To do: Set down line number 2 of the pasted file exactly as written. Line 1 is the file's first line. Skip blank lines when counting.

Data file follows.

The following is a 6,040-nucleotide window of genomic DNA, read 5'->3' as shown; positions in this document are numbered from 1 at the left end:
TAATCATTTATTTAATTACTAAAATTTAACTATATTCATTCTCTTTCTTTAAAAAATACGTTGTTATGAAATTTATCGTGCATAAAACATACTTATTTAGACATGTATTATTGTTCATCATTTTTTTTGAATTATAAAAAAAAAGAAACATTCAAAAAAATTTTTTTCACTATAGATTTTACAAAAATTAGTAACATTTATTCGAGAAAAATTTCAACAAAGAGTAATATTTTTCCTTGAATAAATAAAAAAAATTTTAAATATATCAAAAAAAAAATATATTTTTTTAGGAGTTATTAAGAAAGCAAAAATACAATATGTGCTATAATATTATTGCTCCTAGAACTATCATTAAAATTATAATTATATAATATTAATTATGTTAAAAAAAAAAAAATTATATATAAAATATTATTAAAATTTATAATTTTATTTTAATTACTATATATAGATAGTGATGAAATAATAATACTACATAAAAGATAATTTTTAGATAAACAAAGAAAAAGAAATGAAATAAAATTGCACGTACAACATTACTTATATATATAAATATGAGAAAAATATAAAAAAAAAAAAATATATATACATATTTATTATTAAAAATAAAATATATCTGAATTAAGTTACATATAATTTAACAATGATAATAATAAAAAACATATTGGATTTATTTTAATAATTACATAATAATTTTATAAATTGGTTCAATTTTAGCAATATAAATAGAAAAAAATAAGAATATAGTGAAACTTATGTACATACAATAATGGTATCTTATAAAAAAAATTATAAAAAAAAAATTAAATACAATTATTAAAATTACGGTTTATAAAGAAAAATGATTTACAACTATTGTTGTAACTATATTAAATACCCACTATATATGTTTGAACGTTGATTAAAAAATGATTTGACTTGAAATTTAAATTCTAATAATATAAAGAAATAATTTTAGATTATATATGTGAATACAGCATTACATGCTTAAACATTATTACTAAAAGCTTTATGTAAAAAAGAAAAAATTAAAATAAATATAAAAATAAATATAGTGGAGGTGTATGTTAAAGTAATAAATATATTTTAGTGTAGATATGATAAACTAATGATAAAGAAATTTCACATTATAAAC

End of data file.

TAATCATTTATTTAATTACTAAAATTTAACTATATTCATTCTCTTTCTTTAAAAAATACGTTGTTATGAAATTTATCGTGCATAAAACATACTTATTTAGACATGTATTATTGTTCATCATTTTTTTTGAATTATAAAAAAAAAGAAACATTCAAAAAAATTTTTTTCACTATAGATTTTACAAAAATTAGTAACATTTATTCGAGAAAAATTTCAACAAAGAGTAATATTTTTCCTTGAATAAATAAAAAAAATTTTAAATATATCAAAAAAAAAATATATTTTTTTAGGAGTTATTAAGAAAGCAAAAATACAATATGTGCTATAATATTATTGCTCCTAGAACTATCATTAAAATTATAATTATATAATATTAATTATGTTAAAAAAAAAAAAATTATATATAAAATATTATTAAAATTTATAATTTTATTTTAATTACTATATATAGATAGTGATGAAATAATAATACTACATAAAAGATAATTTTTAGATAAACAAAGAAAAAGAAATGAAATAAAATTGCACGTACAACATTACTTATATATATAAATATGAGAAAAATATAAAAAAAAAAAAATATATATACATATTTATTATTAAAAATAAAATATATCTGAATTAAGTTACATATAATTTAACAATGATAATAATAAAAAACATATTGGATTTATTTTAATAATTACATAATAATTTTATAAATTGGTTCAATTTTAGCAATATAAATAGAAAAAAATAAGAATATAGTGAAACTTATGTACATACAATAATGGTATCTTATAAAAAAAATTATAAAAAAAAAATTAAATACAATTATTAAAATTACGGTTTATAAAGAAAAATGATTTACAACTATTGTTGTAACTATATTAAATACCCACTATATATGTTTGAACGTTGATTAAAAAATGATTTGACTTGAAATTTAAATTCTAATAATATAAAGAAATAATTTTAGATTATATATGTGAATACAGCATTACATGCTTAAACATTATTACTAAAAGCTTTATGTAAAAAAGAAAAAATTAAAATAAATATAAAAATAAATATAGTGGAGGTGTATGTTAAAGTAATAAATATATTTTAGTGTAGATATGATAAACTAATGATAAAGAAATTTCACATTATAAAC